Outdoor recreation in California

California’s climate is so kind, you’d be crazy not to make the most of the great outdoors while you’re here.

The state has a long history of environmental awareness, conservation and a sporty, adventure-loving culture. Thanks to this, many of its most beautiful wilderness regions – national treasures like Yosemite and Death Valley – have enjoyed decades of protection as national parks. While the wildest terrain remains supremely remote, many wonderful areas are accessible, with well-maintained trails and campsites. Almost a third of California’s gloriously scenic coastline is also protected.

For locals and visitors alike, this adds up to mile upon mile of beautiful, unspoilt landscapes, beckoning you to explore.
To help sustain these remarkable Parks and Outdoor Recreation areas visitors are encouraged to a) leave no trace environmentally and b) support local businesses by buying local food, produce, crafts and tourism services.

Hiking and climbing
California is a region of ancient, rugged contours, sculpted by glaciers, volcanoes, earthquakes, the ocean and the baking sun. How better to appreciate it than to lace up your boots or climbing shoes and set out on foot?

For epic scenery, you can’t beat the magnificent parks of the Sierra Nevada – Yosemite, Sequoia, Kings Canyon and Mount Whitney – where you’ll find thundering waterfalls, enormous redwoods and plenty of eminently baggable peaks. Come here in late spring and prepare to be dazzled by the wild redbuds, lilies and dogwood flowers. For those who don’t have time to stray too far from San Francisco, there’s Marin County. Dozens of enjoyable hiking routes cover the attractive bluffs, meadows and forests of the Marin Headlands, Muir Woods and Point Reyes National Seashore.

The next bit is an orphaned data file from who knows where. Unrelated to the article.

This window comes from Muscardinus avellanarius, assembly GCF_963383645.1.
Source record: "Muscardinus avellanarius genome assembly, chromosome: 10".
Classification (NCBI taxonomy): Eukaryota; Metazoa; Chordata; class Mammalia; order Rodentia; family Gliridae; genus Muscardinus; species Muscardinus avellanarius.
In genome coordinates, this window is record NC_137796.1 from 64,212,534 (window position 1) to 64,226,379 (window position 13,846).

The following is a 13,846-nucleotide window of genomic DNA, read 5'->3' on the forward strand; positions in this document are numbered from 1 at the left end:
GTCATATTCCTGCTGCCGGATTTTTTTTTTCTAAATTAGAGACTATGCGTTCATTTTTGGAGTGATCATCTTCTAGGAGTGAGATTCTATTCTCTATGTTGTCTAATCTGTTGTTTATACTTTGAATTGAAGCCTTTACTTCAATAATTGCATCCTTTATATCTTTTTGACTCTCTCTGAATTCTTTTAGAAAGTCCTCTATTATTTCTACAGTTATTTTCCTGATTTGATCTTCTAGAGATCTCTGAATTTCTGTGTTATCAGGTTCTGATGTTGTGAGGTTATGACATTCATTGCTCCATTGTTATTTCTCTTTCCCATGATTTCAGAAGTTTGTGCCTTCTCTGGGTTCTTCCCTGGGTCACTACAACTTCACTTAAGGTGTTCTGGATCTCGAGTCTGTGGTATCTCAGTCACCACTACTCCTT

If you’re feeling adventurous, you could try the North Coast, where you can trek through misty, fern-draped redwood forests, or Lassen Volcanic National Park, a primeval landscape of hot springs, mud pots and smouldering craters. In Southern California, Death Valley and Joshua Tree National Park offer dazzling desert trails across the mysterious, barren-looking landscape, dotted with sculptural trees and climbable rock formations.

While the top prize for climbers has to be Yosemite’s El Capitan – a multi-day climb and the ultimate high – committed hikers will love the John Muir Trail. This truly challenging long-distance route, leading through Yosemite, Kings Canyon and Sequoia National Parks, takes the name of a naturalist who campaigned tirelessly for the preservation of the American wilderness in the late 19th century. It’s thanks in no small part to his efforts that national treasures such as the Yosemite Valley and the Sequoia National Park remain gloriously unspoilt today.

Cycling in Tahoe, Northstar ski resort in Tahoe and kayaking in Whiskey Town Lake
Californians love cycling – in fact, they proudly claim to have invented mountain biking. The locals like to get around by car every bit as much as other Statesiders but when it comes to travelling just for fun, cycling is big news. The eight-day AMGEN Tour of California, the state’s answer to the Tour de France, attracts crowds of spectators in May each year. But plenty of Californians like to do more than just watch professionals on the move. Whether you’re a triathlete, a tourer, a mountain biker or an occasional cyclist who just fancies bowling along the beachfront, set off on two wheels and you’ll find yourself among kindred spirits.